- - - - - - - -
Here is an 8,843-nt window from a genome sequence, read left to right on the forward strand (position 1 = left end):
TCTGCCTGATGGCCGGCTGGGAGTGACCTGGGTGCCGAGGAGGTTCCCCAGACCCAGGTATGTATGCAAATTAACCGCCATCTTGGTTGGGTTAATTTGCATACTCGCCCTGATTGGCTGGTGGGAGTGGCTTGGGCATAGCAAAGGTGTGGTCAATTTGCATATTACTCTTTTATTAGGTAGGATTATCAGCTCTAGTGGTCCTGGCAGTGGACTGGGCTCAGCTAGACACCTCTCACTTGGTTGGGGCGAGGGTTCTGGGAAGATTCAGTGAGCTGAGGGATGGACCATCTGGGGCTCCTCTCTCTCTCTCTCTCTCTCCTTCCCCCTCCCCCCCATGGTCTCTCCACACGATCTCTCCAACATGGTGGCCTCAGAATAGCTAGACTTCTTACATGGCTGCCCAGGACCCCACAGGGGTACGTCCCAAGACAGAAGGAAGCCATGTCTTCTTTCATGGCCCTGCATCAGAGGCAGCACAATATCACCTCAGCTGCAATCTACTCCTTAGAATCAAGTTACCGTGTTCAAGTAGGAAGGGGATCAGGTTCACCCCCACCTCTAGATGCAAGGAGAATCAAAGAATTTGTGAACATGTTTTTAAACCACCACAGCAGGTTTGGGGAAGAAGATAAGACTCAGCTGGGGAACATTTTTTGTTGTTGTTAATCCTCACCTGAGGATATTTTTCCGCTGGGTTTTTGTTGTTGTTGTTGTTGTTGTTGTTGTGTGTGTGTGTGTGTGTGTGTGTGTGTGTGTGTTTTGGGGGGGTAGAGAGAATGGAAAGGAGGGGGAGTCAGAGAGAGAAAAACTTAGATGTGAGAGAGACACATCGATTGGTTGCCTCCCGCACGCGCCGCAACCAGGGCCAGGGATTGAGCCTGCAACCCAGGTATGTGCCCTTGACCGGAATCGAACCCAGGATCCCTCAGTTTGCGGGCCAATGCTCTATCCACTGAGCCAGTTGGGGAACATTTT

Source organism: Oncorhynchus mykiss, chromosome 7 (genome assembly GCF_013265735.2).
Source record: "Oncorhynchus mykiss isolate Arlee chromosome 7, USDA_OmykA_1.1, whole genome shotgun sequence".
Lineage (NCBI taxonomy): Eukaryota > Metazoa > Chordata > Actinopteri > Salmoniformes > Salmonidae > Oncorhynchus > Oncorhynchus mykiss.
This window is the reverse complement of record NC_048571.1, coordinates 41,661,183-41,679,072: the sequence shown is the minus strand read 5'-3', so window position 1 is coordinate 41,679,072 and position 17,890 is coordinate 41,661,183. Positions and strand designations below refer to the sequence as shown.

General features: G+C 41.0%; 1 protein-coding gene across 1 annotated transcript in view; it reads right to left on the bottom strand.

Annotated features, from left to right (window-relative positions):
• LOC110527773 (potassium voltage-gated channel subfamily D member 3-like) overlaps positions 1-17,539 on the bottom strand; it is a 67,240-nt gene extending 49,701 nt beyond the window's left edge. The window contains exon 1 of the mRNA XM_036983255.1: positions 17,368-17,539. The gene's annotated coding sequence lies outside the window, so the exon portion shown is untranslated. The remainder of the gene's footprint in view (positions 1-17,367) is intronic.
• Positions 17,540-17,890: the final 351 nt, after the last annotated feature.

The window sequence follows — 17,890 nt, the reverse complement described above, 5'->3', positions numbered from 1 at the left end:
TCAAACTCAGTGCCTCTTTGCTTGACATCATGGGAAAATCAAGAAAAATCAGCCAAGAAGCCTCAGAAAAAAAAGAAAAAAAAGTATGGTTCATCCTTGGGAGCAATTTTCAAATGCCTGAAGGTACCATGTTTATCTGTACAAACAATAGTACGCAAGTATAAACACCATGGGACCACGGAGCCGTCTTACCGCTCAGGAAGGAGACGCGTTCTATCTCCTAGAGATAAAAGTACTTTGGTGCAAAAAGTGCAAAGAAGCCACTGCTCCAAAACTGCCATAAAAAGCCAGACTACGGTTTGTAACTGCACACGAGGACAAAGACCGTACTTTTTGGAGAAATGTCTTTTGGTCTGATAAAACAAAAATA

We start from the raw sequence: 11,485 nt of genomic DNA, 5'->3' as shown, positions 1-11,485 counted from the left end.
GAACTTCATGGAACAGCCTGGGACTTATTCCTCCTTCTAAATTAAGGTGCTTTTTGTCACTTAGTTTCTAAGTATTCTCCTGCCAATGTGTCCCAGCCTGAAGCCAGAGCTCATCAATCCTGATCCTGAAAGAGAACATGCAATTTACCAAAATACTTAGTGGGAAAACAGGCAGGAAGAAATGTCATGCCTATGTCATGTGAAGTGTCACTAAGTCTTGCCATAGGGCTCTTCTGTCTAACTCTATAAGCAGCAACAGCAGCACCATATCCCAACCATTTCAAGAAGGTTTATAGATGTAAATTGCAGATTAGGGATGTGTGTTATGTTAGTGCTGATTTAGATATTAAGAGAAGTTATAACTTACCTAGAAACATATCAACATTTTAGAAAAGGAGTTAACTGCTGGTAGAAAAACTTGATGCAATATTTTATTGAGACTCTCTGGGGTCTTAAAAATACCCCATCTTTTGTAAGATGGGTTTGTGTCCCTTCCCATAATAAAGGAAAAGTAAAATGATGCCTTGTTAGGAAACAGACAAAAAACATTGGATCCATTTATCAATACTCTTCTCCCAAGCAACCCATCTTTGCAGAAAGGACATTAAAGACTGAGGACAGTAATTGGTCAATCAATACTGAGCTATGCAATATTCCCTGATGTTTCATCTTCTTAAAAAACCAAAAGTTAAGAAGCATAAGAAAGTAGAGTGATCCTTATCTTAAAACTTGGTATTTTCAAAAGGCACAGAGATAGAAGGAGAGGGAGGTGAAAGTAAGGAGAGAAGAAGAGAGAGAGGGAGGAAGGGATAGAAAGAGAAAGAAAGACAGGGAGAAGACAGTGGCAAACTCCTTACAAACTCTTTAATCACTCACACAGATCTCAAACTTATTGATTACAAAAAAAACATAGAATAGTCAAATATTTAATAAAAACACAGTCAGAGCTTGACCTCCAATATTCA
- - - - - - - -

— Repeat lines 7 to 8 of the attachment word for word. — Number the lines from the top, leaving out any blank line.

General features: G+C 41.0%; 1 protein-coding gene across 1 annotated transcript in view; it reads right to left on the bottom strand.

Annotated features, from left to right (window-relative positions):